Jen Psaki, White House Press Secretary, occasionally receives an unfavorable question. It doesn’t often happen with the corporate media members who make up practically all of the White House press corps, but Psaki is eager to show how difficult she can be in return when it does.
On July 23, Psaki was forced to deal with an unpleasant topic. She was pressed on why the Biden administration is refusing to reveal how many people inside the White House are infected with COVID.
It is believed that there is a current spike in infections that may be the result of the visit from renegade Texas Democratic state legislators who fled Austin to delay a vote there on a state election integrity law.
Psaki was asked, “This administration has long claimed that you’re trying to be the most transparent in history. If that’s the case, why don’t you release the number of breakthrough cases that you have with vaccinated staffers?”
She fumbled through a non-response, saying the country is in “a very different place” than six or seven months ago.
The reporter pressed on, asking, “Why not just provide the number? Are you trying to hide something?”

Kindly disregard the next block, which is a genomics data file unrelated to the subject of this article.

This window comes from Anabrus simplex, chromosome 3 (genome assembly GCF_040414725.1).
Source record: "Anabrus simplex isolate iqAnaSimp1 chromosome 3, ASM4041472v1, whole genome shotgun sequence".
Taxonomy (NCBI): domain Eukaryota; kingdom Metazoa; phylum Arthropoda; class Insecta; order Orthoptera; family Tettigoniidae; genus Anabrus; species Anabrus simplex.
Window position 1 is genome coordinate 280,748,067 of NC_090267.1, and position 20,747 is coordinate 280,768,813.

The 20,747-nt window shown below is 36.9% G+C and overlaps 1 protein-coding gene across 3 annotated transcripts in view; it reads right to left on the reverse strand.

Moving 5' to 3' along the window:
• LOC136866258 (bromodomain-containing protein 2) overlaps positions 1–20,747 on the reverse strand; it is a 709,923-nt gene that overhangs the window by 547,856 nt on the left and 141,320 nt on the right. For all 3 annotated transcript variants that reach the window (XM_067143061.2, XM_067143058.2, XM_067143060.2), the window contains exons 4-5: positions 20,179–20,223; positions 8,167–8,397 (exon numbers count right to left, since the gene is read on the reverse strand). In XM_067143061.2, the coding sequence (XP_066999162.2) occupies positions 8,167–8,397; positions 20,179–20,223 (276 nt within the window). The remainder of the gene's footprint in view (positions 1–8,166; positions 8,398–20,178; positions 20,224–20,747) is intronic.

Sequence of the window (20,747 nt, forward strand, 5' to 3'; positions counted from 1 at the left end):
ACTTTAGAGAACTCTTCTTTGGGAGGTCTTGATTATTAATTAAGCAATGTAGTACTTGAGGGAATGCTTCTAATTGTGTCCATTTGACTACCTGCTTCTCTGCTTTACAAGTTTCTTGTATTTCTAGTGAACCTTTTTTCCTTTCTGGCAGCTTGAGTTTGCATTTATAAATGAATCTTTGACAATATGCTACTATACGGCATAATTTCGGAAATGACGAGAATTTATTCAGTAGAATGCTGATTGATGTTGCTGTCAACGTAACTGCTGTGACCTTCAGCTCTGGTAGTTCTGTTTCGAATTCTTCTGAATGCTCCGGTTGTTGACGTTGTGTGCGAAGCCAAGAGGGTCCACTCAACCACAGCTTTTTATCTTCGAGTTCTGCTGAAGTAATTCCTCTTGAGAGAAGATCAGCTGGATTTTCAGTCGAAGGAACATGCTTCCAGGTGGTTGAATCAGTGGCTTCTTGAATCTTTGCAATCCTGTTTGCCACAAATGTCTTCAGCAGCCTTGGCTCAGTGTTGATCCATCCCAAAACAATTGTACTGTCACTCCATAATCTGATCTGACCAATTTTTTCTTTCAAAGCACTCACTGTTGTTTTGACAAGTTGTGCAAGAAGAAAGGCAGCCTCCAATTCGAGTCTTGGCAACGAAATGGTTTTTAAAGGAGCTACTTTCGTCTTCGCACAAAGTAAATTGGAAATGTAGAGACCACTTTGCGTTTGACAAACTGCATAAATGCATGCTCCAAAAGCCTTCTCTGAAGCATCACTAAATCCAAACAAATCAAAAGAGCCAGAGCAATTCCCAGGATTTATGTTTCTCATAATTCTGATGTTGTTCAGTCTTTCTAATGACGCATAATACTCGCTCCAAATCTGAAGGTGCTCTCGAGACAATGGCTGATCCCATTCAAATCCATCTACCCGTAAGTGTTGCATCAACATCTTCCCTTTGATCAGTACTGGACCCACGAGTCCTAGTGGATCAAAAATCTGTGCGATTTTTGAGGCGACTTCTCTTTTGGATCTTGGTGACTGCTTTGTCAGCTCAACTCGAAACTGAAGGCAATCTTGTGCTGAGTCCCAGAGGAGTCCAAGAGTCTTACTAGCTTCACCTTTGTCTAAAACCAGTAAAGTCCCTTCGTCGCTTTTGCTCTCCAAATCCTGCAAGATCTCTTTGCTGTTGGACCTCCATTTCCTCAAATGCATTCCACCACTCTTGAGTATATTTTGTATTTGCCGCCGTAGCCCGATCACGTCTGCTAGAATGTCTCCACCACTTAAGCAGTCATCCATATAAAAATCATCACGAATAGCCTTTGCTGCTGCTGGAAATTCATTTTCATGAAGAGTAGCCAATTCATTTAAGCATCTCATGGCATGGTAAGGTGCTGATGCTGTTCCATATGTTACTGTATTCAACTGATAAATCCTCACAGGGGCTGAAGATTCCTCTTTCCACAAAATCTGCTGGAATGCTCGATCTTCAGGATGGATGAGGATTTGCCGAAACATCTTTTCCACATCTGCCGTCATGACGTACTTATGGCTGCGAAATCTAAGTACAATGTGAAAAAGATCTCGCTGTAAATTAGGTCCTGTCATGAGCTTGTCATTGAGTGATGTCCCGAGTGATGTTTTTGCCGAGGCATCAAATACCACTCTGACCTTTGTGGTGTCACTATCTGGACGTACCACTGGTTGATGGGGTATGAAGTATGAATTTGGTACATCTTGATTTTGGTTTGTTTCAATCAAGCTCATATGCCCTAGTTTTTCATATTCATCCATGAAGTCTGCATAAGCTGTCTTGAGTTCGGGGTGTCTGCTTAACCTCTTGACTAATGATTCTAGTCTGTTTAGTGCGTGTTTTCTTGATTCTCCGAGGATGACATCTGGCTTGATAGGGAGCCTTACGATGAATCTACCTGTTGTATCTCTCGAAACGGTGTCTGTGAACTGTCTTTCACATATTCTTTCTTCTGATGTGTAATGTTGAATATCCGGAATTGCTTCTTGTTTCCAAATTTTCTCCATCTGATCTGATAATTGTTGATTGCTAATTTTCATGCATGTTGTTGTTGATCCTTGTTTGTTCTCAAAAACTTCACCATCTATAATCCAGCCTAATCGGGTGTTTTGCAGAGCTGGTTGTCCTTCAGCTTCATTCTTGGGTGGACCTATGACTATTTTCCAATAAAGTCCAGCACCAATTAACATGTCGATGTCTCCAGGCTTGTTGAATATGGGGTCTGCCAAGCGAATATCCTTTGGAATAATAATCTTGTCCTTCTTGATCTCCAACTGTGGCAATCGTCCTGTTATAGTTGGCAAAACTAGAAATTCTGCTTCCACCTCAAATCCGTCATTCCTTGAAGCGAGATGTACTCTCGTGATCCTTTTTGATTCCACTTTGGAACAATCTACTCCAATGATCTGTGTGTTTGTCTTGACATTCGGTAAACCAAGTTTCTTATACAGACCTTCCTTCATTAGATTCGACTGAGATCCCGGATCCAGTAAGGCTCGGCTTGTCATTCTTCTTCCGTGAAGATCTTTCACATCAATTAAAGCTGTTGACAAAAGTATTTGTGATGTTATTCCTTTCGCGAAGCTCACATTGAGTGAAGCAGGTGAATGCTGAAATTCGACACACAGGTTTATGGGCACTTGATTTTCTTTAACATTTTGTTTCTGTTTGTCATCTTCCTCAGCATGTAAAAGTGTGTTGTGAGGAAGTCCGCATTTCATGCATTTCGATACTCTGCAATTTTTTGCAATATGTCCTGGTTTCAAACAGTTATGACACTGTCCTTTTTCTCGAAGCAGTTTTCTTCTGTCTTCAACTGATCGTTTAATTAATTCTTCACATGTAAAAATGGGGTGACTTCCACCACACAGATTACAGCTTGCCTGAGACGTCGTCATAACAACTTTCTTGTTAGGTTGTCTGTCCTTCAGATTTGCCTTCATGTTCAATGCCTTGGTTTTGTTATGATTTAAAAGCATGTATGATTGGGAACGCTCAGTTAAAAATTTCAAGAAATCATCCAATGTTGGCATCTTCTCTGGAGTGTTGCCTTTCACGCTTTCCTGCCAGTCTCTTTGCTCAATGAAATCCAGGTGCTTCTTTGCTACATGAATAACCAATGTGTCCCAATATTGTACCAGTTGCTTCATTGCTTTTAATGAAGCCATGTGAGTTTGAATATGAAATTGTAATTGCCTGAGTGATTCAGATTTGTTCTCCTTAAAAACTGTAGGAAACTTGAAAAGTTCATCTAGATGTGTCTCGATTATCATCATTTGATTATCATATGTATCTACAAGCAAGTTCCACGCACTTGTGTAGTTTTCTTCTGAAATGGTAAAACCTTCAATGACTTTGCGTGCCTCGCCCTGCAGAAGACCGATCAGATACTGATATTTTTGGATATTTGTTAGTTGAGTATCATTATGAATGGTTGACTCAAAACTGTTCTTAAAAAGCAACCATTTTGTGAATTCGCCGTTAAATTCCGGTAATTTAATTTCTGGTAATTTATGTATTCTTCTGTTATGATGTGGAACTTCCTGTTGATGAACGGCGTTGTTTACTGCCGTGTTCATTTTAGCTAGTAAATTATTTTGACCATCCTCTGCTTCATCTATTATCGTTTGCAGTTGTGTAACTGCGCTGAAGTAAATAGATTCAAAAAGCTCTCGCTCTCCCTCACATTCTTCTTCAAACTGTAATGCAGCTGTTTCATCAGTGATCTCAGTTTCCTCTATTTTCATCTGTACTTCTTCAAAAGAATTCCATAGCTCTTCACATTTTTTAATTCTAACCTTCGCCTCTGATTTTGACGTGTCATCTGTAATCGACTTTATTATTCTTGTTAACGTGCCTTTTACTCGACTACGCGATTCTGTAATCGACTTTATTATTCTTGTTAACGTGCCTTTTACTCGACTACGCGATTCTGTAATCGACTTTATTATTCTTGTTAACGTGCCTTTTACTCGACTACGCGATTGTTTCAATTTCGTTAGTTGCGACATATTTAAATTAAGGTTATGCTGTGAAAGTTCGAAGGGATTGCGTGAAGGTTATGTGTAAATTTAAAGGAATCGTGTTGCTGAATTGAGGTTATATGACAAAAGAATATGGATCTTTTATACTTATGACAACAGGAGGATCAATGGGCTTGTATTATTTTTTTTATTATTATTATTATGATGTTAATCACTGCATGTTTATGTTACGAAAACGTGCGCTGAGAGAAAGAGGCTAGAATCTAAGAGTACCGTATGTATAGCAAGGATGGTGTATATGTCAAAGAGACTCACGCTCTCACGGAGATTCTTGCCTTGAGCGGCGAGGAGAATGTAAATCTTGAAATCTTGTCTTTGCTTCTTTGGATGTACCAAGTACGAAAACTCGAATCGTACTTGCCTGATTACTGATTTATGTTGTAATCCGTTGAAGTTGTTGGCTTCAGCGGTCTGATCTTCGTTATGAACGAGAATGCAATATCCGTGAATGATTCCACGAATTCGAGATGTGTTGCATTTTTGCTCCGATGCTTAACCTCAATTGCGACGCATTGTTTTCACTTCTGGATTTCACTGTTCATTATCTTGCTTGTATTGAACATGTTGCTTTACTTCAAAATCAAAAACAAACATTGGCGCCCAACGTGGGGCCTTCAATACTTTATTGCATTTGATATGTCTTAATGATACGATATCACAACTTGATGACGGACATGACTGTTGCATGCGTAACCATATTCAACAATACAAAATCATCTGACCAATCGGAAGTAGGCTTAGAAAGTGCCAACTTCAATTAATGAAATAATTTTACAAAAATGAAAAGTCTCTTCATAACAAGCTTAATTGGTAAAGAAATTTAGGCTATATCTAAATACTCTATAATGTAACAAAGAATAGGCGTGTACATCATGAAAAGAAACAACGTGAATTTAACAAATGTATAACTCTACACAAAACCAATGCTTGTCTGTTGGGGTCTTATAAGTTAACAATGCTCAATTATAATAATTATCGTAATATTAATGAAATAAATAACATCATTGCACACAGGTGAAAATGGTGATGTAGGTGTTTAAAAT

Through a look of disbelief, Psaki quipped, “Why do you need to have that information?”
The reporter answered Psaki with, “Transparency. The interest of the public. A better understanding of how breakthrough cases work here in the White House.”
Psaki then failed to answer the question and instead rambled into a statement of how the Centers for Disease Control and Prevention manages COVID tracking everywhere other than inside the White House.
The clear message is that the White House believes there is no reason for the public to inquire about a suspected COVID outbreak among vaccinated personnel or other people inside the facility.
Whether the administration fears that accurate reporting will complicate its carefully constructed vaccine narrative is left to the imagination of concerned Americans. However, when exact numbers are finally revealed, the White House policy of denial and secrecy is bound to cause more problems than it avoids.